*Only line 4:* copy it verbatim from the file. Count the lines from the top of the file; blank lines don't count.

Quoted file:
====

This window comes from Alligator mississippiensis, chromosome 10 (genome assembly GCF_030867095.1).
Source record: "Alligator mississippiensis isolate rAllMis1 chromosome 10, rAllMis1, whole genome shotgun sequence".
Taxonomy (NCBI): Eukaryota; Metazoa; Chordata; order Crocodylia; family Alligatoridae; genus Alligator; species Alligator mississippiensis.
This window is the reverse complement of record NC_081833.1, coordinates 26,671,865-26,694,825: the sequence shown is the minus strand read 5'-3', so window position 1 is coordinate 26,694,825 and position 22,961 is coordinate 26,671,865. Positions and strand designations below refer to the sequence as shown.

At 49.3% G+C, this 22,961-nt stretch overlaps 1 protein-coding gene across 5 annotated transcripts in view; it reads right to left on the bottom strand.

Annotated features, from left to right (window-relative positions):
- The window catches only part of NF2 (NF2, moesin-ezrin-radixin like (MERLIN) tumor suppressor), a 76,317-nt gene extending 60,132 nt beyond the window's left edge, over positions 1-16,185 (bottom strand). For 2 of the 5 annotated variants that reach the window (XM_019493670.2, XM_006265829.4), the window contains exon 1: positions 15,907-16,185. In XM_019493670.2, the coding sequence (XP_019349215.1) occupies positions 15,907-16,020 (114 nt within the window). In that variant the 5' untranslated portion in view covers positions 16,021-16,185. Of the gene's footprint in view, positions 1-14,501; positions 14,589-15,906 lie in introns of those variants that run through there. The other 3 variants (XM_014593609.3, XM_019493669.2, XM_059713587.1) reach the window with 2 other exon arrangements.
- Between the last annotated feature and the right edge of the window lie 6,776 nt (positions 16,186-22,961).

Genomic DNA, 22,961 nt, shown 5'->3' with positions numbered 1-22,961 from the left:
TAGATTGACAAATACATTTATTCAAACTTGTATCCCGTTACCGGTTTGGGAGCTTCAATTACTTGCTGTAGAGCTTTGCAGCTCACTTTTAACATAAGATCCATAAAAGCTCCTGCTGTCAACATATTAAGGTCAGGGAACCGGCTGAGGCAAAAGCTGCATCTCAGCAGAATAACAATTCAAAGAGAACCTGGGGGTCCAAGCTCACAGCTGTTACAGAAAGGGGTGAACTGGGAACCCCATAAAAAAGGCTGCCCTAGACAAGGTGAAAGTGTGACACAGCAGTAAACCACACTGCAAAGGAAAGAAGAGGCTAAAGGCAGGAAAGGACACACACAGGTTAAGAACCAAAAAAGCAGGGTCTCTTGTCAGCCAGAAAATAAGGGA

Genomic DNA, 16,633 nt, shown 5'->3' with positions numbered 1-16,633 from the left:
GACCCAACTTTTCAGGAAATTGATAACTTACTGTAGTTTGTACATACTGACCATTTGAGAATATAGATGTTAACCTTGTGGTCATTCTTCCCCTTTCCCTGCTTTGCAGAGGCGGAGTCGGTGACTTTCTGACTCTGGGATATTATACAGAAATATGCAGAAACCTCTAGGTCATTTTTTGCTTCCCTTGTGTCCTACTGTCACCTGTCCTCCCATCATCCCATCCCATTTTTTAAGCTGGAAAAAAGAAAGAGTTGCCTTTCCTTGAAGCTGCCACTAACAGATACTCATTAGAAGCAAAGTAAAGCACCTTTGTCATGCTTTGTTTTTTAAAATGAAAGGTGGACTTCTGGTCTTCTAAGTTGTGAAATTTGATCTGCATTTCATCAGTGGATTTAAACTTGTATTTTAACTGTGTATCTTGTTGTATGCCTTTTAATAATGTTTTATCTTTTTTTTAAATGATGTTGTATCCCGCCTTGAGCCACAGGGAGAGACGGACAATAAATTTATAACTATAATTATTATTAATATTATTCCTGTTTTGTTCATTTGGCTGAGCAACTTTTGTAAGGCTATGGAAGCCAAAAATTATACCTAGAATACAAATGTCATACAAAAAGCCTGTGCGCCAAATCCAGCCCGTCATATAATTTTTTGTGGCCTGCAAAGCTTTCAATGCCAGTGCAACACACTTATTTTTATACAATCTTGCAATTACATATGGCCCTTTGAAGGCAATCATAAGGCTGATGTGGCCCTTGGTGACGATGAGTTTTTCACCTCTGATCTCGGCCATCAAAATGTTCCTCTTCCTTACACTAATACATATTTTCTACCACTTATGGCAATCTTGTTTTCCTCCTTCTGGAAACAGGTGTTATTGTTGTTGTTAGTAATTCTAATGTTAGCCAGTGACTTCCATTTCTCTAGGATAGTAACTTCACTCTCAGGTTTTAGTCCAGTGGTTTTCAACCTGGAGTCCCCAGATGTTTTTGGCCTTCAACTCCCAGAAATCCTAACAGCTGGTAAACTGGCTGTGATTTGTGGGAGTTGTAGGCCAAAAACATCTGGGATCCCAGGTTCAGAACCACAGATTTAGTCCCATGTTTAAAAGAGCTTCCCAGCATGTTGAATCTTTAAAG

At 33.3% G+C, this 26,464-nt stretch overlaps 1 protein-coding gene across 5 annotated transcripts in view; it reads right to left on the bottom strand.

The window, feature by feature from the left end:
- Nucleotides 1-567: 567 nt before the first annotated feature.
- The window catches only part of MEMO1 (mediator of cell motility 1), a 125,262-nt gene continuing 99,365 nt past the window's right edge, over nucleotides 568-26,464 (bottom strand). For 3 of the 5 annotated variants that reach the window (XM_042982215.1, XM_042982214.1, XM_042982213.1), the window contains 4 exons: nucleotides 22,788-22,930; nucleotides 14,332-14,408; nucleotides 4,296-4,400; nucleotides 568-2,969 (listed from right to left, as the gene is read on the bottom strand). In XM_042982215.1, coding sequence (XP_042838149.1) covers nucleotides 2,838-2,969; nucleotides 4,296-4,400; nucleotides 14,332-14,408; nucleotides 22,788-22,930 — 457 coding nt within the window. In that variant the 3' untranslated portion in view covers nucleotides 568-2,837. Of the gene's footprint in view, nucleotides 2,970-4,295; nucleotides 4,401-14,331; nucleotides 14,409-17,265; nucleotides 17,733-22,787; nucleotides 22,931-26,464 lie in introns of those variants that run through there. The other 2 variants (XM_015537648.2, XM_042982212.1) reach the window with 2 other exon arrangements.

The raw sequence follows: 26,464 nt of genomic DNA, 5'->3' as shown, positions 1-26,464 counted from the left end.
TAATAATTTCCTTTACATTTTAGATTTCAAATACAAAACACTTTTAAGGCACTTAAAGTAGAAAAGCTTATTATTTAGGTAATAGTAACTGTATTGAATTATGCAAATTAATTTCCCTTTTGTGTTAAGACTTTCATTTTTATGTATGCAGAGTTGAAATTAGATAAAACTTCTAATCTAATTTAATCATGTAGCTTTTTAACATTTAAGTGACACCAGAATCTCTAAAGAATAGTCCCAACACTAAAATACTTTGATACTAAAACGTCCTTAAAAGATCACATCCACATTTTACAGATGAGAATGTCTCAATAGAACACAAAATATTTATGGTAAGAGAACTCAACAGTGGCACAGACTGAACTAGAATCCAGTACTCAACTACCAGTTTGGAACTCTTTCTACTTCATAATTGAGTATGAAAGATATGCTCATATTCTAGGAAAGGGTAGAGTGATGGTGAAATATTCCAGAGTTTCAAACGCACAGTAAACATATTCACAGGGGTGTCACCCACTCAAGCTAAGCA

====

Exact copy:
This window is the reverse complement of record NC_081833.1, coordinates 26,671,865-26,694,825: the sequence shown is the minus strand read 5'-3', so window position 1 is coordinate 26,694,825 and position 22,961 is coordinate 26,671,865. Positions and strand designations below refer to the sequence as shown.